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Refractive index problem

  1. Sep 7, 2011 #1
    [PLAIN]http://img843.imageshack.us/img843/6831/dsc00723mm.jpg [Broken]
    a light ray falls on parallel layers made of transparent materials which have different refractive indicies
    so ,what does the ratio sin(fi 1)/sin(theta 4) depend on???
    1-n1,n2
    2-n2,n3.n4
    3-n1,n2,n3,n4,n5
    4-n1,n2
    could you explain the right answer to me?
     
    Last edited by a moderator: May 5, 2017
  2. jcsd
  3. Sep 7, 2011 #2

    xts

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    Maybe you should compute it by yourself? I believe you are able to multiply fractions with proper cancellation.
     
  4. Sep 7, 2011 #3

    sophiecentaur

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    Get stuck into the thing, using the definition of refractive index and the successive angles on the way through. If you are careful, you will find it gives you a very much simpler answer than you might imagine!
     
  5. Sep 7, 2011 #4

    Ken G

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    What's more, the simple answer is not one of the ones given! (Since 1 and 4 are repeated, I'm guessing 4 was supposed to be n1, n5). If you don't feel that multiplying fractions is sufficiently general to count as an "explanation", just note that the horizontal advance of phase is the same in all 5 media, as that does not change across any of the boundaries (or even with a continuous variation of n). Thus the angle of the ray depends only only on the contrast of the rate of horizontal advance of phase, and vertical advance of phase. But the rate of advance of phase along the direction of the ray depends only on the local value of n, so the angle of the ray is always controlled entirely by its local n value. Thus any contrast between original and final directions must be dependent only on...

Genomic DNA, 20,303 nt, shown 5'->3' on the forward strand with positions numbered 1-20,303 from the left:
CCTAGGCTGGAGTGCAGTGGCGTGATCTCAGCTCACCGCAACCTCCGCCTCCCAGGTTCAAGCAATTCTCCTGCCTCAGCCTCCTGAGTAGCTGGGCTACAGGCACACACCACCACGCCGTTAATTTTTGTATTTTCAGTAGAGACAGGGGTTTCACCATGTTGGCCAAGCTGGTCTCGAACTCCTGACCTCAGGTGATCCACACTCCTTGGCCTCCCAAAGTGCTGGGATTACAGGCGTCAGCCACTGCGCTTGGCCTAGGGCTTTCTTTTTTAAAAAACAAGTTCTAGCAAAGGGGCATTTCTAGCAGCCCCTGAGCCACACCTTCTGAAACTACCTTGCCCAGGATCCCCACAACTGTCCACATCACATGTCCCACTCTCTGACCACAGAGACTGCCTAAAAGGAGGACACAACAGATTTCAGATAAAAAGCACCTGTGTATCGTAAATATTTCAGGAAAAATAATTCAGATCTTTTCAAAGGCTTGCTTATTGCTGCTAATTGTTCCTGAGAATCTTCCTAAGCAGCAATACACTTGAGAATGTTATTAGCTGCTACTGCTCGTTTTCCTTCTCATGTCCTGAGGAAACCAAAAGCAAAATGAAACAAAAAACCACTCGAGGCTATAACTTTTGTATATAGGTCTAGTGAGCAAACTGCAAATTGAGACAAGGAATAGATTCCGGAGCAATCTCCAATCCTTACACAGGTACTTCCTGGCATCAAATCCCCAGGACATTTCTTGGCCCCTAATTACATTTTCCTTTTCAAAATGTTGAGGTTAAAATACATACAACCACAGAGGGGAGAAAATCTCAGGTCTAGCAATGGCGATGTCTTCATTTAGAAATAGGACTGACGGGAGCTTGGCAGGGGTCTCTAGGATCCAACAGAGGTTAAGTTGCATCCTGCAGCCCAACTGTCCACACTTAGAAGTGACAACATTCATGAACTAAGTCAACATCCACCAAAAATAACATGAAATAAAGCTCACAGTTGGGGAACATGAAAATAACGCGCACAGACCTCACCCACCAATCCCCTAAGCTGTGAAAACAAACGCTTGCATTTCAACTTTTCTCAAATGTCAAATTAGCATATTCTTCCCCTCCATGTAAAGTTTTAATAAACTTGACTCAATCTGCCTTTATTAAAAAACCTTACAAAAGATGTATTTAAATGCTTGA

6. Sep 7, 2011 #5
    Matimatically is okay since theta1=fi2 so their sin would be cancelled
    so
    sin(fi 1)/sin(theta 4)=n1\n5 right?
    That's it!
    what do u mean by this?
     
  7. Sep 7, 2011 #6

    Ken G

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    Think of the wave as rows of wave fronts, like crests of water waves in straight lines. Now imagine one of the interfaces between the different media, and imagine how one of those wave fronts (or wave crests) would move along that horizontal surface (ignore all else, just think about how that wave crest travels along that interface). The wave crest is a point of fixed phase, call it phase=0 at the crest if you like, and that point of phase=0 moves along the interface at some speed. It doesn't matter what that speed is right now, what matters is that it is the same speed for the wave on either side of the interface-- it's the same speed for the incoming wave in n1, for example, as for the outgoing wave in n2, because it's just moving along the interface between n1 and n2. Now there is also a speed that the wave front itself moves, diagonally, through n1 and through n2, but that speed is different in the two media (it scales like 1/n). That is the speed that the phase=0 advances along the direction that the wave is actually moving, but how could it be different in the two media, yet have the same horizontal speed component (along the interface and everywhere else too)? The same way any varying speed can have the same horizontal component-- by changing its direction! That is the "reason" that the wave changes direction when n changes, which is called refraction.
     
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